20. 20. Explanations for Forgetting <ul><li>Three Theories of Forgetting </li></ul><ul><li>The decay of the memory trace is a factor in the loss of information in sensory memory </li></ul><ul><li>When rehearsal of information is prevented, decay of the memory trace may account for forgetting in STM </li></ul><ul><li>Rehearsing in STM, or transfer to LTM, and other factors are responsible for forgetting </li></ul><ul><li>Failure to retrieve information </li></ul><ul><li>LTM has an unlimited capacity. Forgetting is due to problems with people’s ability to retrieve some of the knowledge </li></ul><ul><li>Your emotional state at the time of learning and the time of recall affect retention </li></ul><ul><li>Emotional cues can help retrieve information up to a point </li></ul><ul><li>Recall forces you to reconstruct, reproduce, or recreate the original information from memory codes </li></ul><ul><li>Interference among memory traces </li></ul><ul><li>Proactive Interference: Old memories interfere with new learning </li></ul><ul><li>Retroactive Interference: New memories interfere with old learning </li></ul>
  21. 21. Memory’s seven fallacies <ul><li>Transience </li></ul><ul><li>Forgetting that occurs with the passage of time </li></ul><ul><li>Absent-Mindedness </li></ul><ul><li>Often attributed to four things: 1) divided attention; 2) insufficient attention when encoding; 3) operating on “automatic” and 4) change blindness (encoding at an extremely shallow level) </li></ul><ul><li>Blocking </li></ul><ul><li>Retrieval cues are unavailable even though a word or name has been encoded or stored </li></ul><ul><li>Misattribution </li></ul><ul><li>Recalling events that never happened or recalling them incorrectly or at the wrong time or place </li></ul><ul><li>Suggestability </li></ul><ul><li>The tendency to incorporate misleading information from external cues into recollections </li></ul><ul><li>Bias </li></ul><ul><li>Memories are rescripted to fit present views </li></ul><ul><li>Persistence </li></ul><ul><li>Remembering things you wish to forget </li></ul>
  22. 22. Improving Your Memory <ul><li>Overlearning </li></ul><ul><li>Practice beyond the point of learning or mastery </li></ul><ul><li>Categorize Information </li></ul><ul><li>Grouping or chunking information into groups or assigning information into categories </li></ul><ul><li>Creating a cognitive map using pictures, drawings, designs to represent ideas </li></ul><ul><li>Elaborate on the Information </li></ul><ul><li>Embellish the information you’re learning by analyzing it in greater detail </li></ul><ul><li>Get beyond the facts, and integrate information </li></ul><ul><li>Reflect any ideas in writing such as in a journal relating past and present experiences </li></ul><ul><li>Ask yourself questions about the material </li></ul><ul><li>Use Mental Imagery </li></ul><ul><li>Assigning an imagery code helps you to learn faster and remember longer </li></ul><ul><li>Look for something interesting, and humorous about it </li></ul>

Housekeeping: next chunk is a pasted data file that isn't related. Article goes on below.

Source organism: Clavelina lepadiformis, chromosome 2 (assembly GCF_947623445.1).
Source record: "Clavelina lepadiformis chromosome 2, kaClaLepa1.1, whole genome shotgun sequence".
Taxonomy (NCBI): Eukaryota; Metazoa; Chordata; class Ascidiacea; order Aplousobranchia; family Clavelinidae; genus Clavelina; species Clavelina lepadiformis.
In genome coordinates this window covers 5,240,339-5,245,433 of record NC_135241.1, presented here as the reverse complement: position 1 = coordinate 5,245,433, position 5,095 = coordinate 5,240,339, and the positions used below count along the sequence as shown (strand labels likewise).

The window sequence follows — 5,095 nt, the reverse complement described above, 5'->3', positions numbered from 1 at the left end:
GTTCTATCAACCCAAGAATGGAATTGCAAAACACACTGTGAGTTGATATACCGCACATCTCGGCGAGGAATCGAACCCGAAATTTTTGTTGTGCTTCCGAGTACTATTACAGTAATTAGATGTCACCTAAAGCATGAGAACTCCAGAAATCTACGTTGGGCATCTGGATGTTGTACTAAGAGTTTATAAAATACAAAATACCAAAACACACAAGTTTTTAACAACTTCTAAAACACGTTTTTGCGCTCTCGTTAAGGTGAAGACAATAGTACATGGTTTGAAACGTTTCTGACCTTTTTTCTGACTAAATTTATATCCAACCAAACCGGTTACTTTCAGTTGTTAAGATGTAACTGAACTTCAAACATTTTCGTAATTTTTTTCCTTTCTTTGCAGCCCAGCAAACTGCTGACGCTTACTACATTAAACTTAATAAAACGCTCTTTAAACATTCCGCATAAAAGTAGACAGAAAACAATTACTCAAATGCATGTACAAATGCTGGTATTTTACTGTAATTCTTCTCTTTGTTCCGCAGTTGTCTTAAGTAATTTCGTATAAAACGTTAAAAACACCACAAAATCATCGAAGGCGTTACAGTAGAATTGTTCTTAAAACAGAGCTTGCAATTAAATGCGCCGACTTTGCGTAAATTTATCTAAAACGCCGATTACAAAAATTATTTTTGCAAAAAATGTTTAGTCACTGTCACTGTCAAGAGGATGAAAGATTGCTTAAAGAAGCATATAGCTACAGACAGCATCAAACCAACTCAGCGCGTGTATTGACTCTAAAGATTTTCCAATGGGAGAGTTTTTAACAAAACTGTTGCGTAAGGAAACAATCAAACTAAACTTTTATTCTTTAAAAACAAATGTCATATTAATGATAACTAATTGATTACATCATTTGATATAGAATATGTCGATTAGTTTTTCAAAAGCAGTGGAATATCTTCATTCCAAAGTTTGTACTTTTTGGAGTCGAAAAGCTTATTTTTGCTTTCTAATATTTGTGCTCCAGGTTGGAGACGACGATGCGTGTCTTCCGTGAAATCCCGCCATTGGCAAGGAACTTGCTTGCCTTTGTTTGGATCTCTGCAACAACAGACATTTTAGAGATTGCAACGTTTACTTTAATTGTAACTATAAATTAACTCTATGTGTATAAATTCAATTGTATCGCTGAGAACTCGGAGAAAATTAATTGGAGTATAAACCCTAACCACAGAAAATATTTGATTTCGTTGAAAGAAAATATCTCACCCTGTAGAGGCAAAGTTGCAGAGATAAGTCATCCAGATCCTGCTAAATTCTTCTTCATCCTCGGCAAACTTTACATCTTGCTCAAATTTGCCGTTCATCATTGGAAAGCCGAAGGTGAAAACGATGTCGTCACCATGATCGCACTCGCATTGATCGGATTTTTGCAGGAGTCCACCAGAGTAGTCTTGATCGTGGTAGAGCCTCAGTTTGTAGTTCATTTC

23. 23. Improving Your Memory <ul><li>Use Mnemonic Devices </li></ul><ul><li>Use short phrases where the first letter of each word creates a recall item </li></ul><ul><li>Connect items in a short rhyming phrase or poem </li></ul><ul><li>Repeating the information with a cadence and beat with music makes it easier to remember </li></ul><ul><li>Use acronyms where words are formed out of the first letter of each item that needs to be remembered </li></ul><ul><li>Narratives are short stories containing all the items to be remembered; the sillier the narrative, the easier it is to remember </li></ul><ul><li>Substitutions convert relatively abstract materials into something more concrete and easier to remember: substitute a picture formed from the sounds in a name; substitute consonants in the alphabet, and vowels are used to fill in the gaps </li></ul><ul><li>Keywords are used to form an image of the sound and a word </li></ul><ul><li>Method of Loci is placing everything to be remembered in specific and recognizable places </li></ul><ul><li>Peg systems or peg words are hooks to attach things you want to learn </li></ul>